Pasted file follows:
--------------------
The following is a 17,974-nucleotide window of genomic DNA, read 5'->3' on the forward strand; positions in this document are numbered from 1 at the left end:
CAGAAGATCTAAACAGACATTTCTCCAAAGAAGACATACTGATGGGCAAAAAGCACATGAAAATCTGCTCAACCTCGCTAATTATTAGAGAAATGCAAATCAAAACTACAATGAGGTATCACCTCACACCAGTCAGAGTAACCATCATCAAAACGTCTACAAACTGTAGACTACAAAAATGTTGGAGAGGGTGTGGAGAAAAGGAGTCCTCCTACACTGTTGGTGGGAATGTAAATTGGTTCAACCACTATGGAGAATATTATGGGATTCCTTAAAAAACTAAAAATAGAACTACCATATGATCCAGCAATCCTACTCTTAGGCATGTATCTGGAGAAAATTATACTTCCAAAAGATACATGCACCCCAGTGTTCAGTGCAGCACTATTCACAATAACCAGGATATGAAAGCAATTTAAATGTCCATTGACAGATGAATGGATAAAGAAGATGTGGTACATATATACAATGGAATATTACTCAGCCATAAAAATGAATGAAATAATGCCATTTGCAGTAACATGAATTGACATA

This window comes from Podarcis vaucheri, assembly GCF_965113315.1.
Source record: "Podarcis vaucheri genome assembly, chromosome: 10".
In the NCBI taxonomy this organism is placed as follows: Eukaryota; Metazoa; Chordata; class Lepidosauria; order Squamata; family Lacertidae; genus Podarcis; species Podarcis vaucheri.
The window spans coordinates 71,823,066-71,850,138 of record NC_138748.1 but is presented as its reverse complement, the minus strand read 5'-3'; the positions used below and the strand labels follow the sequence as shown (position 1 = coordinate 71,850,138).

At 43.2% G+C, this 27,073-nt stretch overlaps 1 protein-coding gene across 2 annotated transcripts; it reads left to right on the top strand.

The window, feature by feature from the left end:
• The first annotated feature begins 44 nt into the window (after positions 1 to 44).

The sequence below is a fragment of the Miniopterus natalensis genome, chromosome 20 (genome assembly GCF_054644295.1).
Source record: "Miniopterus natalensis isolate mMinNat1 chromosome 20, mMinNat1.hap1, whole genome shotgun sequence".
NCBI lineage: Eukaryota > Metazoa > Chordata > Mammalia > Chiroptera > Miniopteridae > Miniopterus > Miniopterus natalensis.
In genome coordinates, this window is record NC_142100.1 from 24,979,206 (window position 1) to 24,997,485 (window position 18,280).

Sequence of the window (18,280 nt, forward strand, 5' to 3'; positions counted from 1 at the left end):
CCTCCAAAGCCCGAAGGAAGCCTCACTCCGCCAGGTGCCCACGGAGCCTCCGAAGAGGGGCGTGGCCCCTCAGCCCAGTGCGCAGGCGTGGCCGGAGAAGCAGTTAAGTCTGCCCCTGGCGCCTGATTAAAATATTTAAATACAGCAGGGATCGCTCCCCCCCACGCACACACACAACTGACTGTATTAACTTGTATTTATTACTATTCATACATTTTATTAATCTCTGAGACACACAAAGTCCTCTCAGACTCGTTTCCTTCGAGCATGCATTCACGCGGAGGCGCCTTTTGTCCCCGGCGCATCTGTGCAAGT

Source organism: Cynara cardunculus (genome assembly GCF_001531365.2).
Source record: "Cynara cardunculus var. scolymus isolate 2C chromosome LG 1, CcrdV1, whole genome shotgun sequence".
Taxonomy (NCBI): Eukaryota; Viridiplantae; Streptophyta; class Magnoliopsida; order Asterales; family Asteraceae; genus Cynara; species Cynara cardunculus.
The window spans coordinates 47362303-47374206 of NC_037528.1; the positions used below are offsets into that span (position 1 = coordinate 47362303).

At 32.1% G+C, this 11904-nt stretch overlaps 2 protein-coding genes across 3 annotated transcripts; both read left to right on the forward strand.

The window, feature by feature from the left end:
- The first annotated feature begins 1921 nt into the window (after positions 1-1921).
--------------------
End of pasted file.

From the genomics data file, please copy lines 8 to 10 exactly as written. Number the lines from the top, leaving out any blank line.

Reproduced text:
The window, feature by feature from the left end:
• The first annotated feature begins 44 nt into the window (after positions 1 to 44).

The sequence below is a fragment of the Miniopterus natalensis genome, chromosome 20 (genome assembly GCF_054644295.1).